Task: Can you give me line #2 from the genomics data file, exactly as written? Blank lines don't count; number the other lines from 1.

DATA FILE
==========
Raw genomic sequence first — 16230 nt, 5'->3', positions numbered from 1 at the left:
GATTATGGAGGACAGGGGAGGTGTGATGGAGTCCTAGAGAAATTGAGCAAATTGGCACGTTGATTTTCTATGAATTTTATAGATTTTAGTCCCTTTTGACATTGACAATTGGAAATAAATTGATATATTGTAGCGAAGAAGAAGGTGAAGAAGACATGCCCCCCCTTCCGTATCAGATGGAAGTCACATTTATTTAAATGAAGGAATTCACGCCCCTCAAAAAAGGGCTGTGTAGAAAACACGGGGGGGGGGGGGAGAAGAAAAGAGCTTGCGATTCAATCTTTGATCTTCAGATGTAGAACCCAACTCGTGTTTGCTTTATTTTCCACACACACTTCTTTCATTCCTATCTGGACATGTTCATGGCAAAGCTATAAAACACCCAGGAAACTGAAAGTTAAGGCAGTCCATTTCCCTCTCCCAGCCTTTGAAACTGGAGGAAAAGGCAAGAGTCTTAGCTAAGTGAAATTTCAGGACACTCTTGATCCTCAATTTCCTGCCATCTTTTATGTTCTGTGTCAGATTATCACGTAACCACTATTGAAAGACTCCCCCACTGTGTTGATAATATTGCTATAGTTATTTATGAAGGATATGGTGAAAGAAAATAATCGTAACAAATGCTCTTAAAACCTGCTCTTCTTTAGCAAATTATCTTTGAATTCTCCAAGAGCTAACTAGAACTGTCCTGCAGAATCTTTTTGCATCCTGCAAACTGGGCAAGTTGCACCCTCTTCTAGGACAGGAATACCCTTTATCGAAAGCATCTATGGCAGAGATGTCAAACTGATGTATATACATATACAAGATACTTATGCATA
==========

GATTATGGAGGACAGGGGAGGTGTGATGGAGTCCTAGAGAAATTGAGCAAATTGGCACGTTGATTTTCTATGAATTTTATAGATTTTAGTCCCTTTTGACATTGACAATTGGAAATAAATTGATATATTGTAGCGAAGAAGAAGGTGAAGAAGACATGCCCCCCCTTCCGTATCAGATGGAAGTCACATTTATTTAAATGAAGGAATTCACGCCCCTCAAAAAAGGGCTGTGTAGAAAACACGGGGGGGGGGGGGAGAAGAAAAGAGCTTGCGATTCAATCTTTGATCTTCAGATGTAGAACCCAACTCGTGTTTGCTTTATTTTCCACACACACTTCTTTCATTCCTATCTGGACATGTTCATGGCAAAGCTATAAAACACCCAGGAAACTGAAAGTTAAGGCAGTCCATTTCCCTCTCCCAGCCTTTGAAACTGGAGGAAAAGGCAAGAGTCTTAGCTAAGTGAAATTTCAGGACACTCTTGATCCTCAATTTCCTGCCATCTTTTATGTTCTGTGTCAGATTATCACGTAACCACTATTGAAAGACTCCCCCACTGTGTTGATAATATTGCTATAGTTATTTATGAAGGATATGGTGAAAGAAAATAATCGTAACAAATGCTCTTAAAACCTGCTCTTCTTTAGCAAATTATCTTTGAATTCTCCAAGAGCTAACTAGAACTGTCCTGCAGAATCTTTTTGCATCCTGCAAACTGGGCAAGTTGCACCCTCTTCTAGGACAGGAATACCCTTTATCGAAAGCATCTATGGCAGAGATGTCAAACTGATGTATATACATATACAAGATACTTATGCATA